‘Revenge Porn’ – This ordinarily follows the break-up of a couple and involves the electronic publication or distribution of sexually explicit material of one or both of the couple, the material having originally been provided consensually for private use. The key issue is whether such behaviour falls within one of the existing offences under current legislation, and if not, whether it ought to be criminalised. Historically, there has been a general reluctance to prosecute in such matters, other than where a publication portrays illegal or extreme sexual acts. However, the implementation of the Criminal Justice and Courts Act 2015 has created a new offence under Section 33 regarding the disclosure of private sexual photographs or films without the consent of an individual who appears in them and with intent to cause that individual distress.
‘Trolling’ - This refers to the intentional disruption of an online forum, by causing offence or starting any argument. In addition, the term encapsulates those who set up fake profiles under their victims’ names in order to cause them ‘alarm and distress’ amounting to harassment. The CPS have released updated guidelines for prosecutors in respect of offences committed via the use of social media which can be seen here.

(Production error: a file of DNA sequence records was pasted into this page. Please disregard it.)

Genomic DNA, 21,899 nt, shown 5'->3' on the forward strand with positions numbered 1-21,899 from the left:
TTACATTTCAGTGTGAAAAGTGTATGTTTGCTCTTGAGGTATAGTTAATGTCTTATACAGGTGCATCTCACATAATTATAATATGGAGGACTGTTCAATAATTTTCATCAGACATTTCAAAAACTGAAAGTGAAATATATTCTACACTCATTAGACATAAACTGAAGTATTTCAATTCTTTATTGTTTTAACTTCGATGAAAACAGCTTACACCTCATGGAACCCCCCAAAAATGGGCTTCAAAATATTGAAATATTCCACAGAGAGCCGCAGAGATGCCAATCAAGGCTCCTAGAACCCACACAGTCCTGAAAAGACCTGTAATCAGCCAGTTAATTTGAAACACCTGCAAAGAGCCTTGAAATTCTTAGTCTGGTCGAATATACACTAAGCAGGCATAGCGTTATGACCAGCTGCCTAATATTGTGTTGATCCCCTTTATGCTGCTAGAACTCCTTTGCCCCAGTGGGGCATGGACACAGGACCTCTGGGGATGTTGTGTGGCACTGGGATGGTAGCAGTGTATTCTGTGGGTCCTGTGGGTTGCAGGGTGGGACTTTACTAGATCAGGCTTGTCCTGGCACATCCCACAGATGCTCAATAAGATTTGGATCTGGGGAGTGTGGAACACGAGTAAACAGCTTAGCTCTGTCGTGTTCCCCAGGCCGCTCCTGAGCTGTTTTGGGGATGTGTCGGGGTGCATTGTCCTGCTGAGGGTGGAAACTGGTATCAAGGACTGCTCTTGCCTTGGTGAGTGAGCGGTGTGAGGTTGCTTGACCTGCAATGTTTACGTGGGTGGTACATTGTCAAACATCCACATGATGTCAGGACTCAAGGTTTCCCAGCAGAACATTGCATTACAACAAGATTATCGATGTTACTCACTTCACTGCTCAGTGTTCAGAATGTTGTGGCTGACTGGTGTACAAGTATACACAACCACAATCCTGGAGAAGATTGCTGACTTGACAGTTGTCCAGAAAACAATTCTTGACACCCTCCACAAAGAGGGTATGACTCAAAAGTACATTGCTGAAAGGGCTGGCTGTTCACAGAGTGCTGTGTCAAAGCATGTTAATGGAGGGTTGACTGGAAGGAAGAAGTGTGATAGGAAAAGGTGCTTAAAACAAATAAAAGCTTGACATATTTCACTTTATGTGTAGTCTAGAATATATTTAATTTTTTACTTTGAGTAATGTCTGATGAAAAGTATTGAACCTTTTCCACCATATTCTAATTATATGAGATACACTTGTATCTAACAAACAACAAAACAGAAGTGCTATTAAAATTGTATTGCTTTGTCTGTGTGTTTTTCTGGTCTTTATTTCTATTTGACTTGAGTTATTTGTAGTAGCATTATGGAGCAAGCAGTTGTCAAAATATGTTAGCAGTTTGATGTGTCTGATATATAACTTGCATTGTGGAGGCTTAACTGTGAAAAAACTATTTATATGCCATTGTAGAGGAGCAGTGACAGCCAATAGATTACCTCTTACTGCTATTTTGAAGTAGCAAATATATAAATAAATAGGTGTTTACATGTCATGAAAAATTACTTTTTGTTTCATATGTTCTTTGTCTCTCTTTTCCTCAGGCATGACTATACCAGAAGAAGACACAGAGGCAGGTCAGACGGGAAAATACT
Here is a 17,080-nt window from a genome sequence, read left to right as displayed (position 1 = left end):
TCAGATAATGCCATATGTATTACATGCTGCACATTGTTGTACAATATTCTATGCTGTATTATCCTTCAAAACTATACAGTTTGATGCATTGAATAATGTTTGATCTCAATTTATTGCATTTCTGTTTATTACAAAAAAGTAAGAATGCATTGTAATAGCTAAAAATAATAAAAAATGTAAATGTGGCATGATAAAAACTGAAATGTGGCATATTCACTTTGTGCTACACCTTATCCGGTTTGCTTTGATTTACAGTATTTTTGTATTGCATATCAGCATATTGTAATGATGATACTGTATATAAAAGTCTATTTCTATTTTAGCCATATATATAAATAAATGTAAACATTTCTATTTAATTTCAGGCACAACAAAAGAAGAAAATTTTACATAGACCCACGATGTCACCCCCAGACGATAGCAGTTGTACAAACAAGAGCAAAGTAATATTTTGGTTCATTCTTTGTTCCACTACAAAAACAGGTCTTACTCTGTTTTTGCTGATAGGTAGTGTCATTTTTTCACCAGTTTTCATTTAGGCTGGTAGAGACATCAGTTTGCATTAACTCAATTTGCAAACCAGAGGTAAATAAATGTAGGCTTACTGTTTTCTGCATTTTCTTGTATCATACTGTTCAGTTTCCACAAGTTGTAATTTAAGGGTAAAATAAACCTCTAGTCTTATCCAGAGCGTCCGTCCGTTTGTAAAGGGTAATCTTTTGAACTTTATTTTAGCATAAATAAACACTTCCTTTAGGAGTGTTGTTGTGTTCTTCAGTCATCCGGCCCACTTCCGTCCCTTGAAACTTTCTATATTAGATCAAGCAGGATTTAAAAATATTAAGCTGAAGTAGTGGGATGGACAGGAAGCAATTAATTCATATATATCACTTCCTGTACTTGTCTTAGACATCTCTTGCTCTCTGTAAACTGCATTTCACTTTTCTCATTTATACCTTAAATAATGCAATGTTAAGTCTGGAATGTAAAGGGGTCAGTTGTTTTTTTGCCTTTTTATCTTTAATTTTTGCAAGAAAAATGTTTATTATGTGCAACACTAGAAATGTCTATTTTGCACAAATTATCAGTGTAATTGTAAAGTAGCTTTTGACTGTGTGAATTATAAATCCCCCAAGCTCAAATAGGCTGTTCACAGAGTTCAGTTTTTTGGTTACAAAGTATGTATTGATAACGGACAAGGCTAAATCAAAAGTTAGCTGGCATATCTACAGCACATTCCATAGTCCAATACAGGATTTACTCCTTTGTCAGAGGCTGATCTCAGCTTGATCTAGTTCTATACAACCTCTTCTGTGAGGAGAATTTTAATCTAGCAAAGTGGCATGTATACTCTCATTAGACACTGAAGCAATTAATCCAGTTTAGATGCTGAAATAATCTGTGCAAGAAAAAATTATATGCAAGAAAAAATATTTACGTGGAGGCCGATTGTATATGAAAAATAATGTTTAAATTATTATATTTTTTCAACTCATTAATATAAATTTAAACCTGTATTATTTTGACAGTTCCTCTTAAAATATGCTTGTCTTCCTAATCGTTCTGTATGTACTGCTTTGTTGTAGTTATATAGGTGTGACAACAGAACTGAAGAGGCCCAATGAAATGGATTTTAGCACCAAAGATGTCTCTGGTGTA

Those guidelines have confirmed that those individuals who proceed to generate fake profiles under their victim’s names in order to harass them will now face criminal charges. Alison Saunders, the Director of Public Prosecutions, said “the guidelines were a response to the increasing use of smart technology, and emerging methods used to abuse individuals online, including false identity to post humiliating material online.” “Worryingly we have seen an increase in the use of cyber-enabled crime in cases related to Violence against Women and Girls, including domestic abuse. Offenders can mistakenly think that by using false online profiles and creating websites under a false name their offences are untraceable. Thankfully this is not the case and an online footprint will be left by the offender”.
Since the initial guidelines were published in 2012 two new offences have been created. In particular, it is now an offence under the provisions of Section 76 of the Serious Crime Act 2015 to ‘control or coerce’ another within an intimate or family relationship. The offence came into force on 29 December 2015 and does not have retrospective effect. Whilst the misuse of social media can attract criminal liability, it is equally important to remember that victims of such acts can also take appropriate civil action against perpetrators for defamation and harassment. Social media is also becoming an important tool from a corporate perspective and a number of organisations are now using it to inform, educate, and influence the wider public. Equally, companies are having to grapple with increased use of social media by employees and the difficulties this raises given the blurring of the distinctions between personal and professional lives.
If you are have any queries regarding any of the issues mentioned above, please do not hesitate to contact a member of our Regulatory & Defence Team who will be more than happy to assist you.
Note: the content of this article is for general information only and does not constitute legal advice. Specific legal advice should be taken in any particular circumstance.